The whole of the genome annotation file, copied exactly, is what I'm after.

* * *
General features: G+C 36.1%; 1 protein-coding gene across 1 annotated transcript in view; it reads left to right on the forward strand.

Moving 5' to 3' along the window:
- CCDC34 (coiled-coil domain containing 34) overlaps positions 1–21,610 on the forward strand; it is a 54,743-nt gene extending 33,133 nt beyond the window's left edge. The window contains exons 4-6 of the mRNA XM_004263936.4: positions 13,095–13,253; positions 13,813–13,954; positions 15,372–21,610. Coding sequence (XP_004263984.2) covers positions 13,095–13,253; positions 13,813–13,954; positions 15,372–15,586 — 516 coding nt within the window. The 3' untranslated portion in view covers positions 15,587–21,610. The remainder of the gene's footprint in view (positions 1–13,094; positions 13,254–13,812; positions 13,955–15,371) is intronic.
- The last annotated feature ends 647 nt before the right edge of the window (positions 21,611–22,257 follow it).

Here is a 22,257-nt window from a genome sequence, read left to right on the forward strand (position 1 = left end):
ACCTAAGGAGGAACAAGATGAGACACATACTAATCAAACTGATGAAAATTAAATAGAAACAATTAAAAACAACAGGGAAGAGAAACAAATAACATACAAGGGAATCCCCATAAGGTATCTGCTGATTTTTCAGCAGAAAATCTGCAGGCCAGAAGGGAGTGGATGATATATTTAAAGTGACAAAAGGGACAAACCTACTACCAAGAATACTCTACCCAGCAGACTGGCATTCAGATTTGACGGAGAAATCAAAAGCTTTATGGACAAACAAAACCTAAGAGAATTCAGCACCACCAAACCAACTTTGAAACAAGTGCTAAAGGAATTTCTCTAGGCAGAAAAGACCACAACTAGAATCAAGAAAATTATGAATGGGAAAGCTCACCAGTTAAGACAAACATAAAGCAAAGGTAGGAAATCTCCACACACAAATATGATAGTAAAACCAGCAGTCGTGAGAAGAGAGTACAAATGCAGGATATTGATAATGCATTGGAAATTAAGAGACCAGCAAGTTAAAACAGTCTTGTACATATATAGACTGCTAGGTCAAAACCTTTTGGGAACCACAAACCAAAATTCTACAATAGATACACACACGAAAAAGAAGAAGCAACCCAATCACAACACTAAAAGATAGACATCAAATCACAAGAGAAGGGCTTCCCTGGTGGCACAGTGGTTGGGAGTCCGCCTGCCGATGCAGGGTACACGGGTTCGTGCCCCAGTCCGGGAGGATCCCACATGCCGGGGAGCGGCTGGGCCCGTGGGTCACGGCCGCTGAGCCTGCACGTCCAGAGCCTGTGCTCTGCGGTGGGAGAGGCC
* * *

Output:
General features: G+C 36.1%; 1 protein-coding gene across 1 annotated transcript in view; it reads left to right on the forward strand.

Moving 5' to 3' along the window:
- CCDC34 (coiled-coil domain containing 34) overlaps positions 1–21,610 on the forward strand; it is a 54,743-nt gene extending 33,133 nt beyond the window's left edge. The window contains exons 4-6 of the mRNA XM_004263936.4: positions 13,095–13,253; positions 13,813–13,954; positions 15,372–21,610. Coding sequence (XP_004263984.2) covers positions 13,095–13,253; positions 13,813–13,954; positions 15,372–15,586 — 516 coding nt within the window. The 3' untranslated portion in view covers positions 15,587–21,610. The remainder of the gene's footprint in view (positions 1–13,094; positions 13,254–13,812; positions 13,955–15,371) is intronic.
- The last annotated feature ends 647 nt before the right edge of the window (positions 21,611–22,257 follow it).

Here is a 22,257-nt window from a genome sequence, read left to right on the forward strand (position 1 = left end):
ACCTAAGGAGGAACAAGATGAGACACATACTAATCAAACTGATGAAAATTAAATAGAAACAATTAAAAACAACAGGGAAGAGAAACAAATAACATACAAGGGAATCCCCATAAGGTATCTGCTGATTTTTCAGCAGAAAATCTGCAGGCCAGAAGGGAGTGGATGATATATTTAAAGTGACAAAAGGGACAAACCTACTACCAAGAATACTCTACCCAGCAGACTGGCATTCAGATTTGACGGAGAAATCAAAAGCTTTATGGACAAACAAAACCTAAGAGAATTCAGCACCACCAAACCAACTTTGAAACAAGTGCTAAAGGAATTTCTCTAGGCAGAAAAGACCACAACTAGAATCAAGAAAATTATGAATGGGAAAGCTCACCAGTTAAGACAAACATAAAGCAAAGGTAGGAAATCTCCACACACAAATATGATAGTAAAACCAGCAGTCGTGAGAAGAGAGTACAAATGCAGGATATTGATAATGCATTGGAAATTAAGAGACCAGCAAGTTAAAACAGTCTTGTACATATATAGACTGCTAGGTCAAAACCTTTTGGGAACCACAAACCAAAATTCTACAATAGATACACACACGAAAAAGAAGAAGCAACCCAATCACAACACTAAAAGATAGACATCAAATCACAAGAGAAGGGCTTCCCTGGTGGCACAGTGGTTGGGAGTCCGCCTGCCGATGCAGGGTACACGGGTTCGTGCCCCAGTCCGGGAGGATCCCACATGCCGGGGAGCGGCTGGGCCCGTGGGTCACGGCCGCTGAGCCTGCACGTCCAGAGCCTGTGCTCTGCGGTGGGAGAGGCC